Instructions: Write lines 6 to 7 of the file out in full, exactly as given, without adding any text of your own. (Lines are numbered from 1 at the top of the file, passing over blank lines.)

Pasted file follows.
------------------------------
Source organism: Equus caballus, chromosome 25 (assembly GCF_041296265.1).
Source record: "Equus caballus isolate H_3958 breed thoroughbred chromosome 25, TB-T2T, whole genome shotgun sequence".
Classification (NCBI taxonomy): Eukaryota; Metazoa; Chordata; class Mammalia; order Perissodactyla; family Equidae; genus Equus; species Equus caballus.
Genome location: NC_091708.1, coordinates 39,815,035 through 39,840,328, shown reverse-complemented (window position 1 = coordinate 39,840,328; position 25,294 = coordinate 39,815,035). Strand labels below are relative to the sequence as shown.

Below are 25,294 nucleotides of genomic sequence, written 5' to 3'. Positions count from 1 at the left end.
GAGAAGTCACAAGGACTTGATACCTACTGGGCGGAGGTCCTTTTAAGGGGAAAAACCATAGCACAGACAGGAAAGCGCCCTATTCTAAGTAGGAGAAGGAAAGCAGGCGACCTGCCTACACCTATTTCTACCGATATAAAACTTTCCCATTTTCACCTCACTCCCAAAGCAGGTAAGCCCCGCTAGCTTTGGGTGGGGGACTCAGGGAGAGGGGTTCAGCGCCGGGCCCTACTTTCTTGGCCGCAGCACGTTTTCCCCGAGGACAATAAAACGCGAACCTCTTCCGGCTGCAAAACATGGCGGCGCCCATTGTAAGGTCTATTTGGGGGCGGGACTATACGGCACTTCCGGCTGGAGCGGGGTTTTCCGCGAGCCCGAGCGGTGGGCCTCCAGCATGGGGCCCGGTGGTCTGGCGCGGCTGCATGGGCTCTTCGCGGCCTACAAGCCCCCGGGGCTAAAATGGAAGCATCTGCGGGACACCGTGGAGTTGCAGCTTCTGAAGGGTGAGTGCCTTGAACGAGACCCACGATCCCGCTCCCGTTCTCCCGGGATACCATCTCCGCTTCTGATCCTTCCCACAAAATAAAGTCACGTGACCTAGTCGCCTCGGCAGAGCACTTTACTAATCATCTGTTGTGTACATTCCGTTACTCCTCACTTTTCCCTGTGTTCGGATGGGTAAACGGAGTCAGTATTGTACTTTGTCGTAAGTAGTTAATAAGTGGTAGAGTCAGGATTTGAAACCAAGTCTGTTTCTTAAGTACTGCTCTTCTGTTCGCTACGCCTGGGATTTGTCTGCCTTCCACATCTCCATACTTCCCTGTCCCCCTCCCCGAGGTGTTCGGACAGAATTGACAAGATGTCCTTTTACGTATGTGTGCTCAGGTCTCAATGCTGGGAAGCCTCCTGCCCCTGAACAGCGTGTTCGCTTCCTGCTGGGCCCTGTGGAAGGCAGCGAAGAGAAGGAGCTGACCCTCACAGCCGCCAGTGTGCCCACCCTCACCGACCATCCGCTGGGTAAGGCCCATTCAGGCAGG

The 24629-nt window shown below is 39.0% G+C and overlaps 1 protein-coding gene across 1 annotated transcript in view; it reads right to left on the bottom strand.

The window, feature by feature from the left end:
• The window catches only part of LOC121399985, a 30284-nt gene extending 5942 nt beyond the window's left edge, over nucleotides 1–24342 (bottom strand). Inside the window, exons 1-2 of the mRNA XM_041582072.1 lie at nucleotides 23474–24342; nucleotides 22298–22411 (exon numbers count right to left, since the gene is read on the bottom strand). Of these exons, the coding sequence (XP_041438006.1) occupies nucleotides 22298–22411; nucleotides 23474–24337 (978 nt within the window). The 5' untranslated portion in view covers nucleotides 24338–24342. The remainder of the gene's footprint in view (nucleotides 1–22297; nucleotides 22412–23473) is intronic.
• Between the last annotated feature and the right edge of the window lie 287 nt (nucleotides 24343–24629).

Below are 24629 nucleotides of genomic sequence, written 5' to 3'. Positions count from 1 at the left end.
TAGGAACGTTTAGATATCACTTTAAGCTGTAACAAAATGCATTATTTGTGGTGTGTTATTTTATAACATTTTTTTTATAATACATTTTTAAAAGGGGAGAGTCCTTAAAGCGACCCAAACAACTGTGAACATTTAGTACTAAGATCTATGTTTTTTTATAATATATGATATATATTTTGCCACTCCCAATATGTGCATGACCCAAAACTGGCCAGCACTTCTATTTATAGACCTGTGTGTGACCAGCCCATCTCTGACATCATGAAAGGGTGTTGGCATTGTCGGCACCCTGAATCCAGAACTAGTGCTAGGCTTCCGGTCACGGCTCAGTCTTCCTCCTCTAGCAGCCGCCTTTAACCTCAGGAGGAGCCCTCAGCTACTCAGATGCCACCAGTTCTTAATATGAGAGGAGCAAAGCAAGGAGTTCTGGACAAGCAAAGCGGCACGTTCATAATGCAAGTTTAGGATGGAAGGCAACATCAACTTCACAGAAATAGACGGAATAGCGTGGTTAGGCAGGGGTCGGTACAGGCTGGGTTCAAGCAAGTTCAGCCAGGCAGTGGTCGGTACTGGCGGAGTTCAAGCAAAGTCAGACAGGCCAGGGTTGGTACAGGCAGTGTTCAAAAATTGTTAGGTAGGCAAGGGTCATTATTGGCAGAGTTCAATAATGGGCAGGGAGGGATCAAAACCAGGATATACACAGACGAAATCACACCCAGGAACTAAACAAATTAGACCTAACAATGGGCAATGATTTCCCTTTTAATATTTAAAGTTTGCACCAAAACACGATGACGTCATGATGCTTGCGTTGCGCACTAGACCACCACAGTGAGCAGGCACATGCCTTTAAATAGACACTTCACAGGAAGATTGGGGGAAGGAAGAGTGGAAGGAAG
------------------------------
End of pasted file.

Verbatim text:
GAGAAGTCACAAGGACTTGATACCTACTGGGCGGAGGTCCTTTTAAGGGGAAAAACCATAGCACAGACAGGAAAGCGCCCTATTCTAAGTAGGAGAAGGAAAGCAGGCGACCTGCCTACACCTATTTCTACCGATATAAAACTTTCCCATTTTCACCTCACTCCCAAAGCAGGTAAGCCCCGCTAGCTTTGGGTGGGGGACTCAGGGAGAGGGGTTCAGCGCCGGGCCCTACTTTCTTGGCCGCAGCACGTTTTCCCCGAGGACAATAAAACGCGAACCTCTTCCGGCTGCAAAACATGGCGGCGCCCATTGTAAGGTCTATTTGGGGGCGGGACTATACGGCACTTCCGGCTGGAGCGGGGTTTTCCGCGAGCCCGAGCGGTGGGCCTCCAGCATGGGGCCCGGTGGTCTGGCGCGGCTGCATGGGCTCTTCGCGGCCTACAAGCCCCCGGGGCTAAAATGGAAGCATCTGCGGGACACCGTGGAGTTGCAGCTTCTGAAGGGTGAGTGCCTTGAACGAGACCCACGATCCCGCTCCCGTTCTCCCGGGATACCATCTCCGCTTCTGATCCTTCCCACAAAATAAAGTCACGTGACCTAGTCGCCTCGGCAGAGCACTTTACTAATCATCTGTTGTGTACATTCCGTTACTCCTCACTTTTCCCTGTGTTCGGATGGGTAAACGGAGTCAGTATTGTACTTTGTCGTAAGTAGTTAATAAGTGGTAGAGTCAGGATTTGAAACCAAGTCTGTTTCTTAAGTACTGCTCTTCTGTTCGCTACGCCTGGGATTTGTCTGCCTTCCACATCTCCATACTTCCCTGTCCCCCTCCCCGAGGTGTTCGGACAGAATTGACAAGATGTCCTTTTACGTATGTGTGCTCAGGTCTCAATGCTGGGAAGCCTCCTGCCCCTGAACAGCGTGTTCGCTTCCTGCTGGGCCCTGTGGAAGGCAGCGAAGAGAAGGAGCTGACCCTCACAGCCGCCAGTGTGCCCACCCTCACCGACCATCCGCTGGGTAAGGCCCATTCAGGCAGG

The 24629-nt window shown below is 39.0% G+C and overlaps 1 protein-coding gene across 1 annotated transcript in view; it reads right to left on the bottom strand.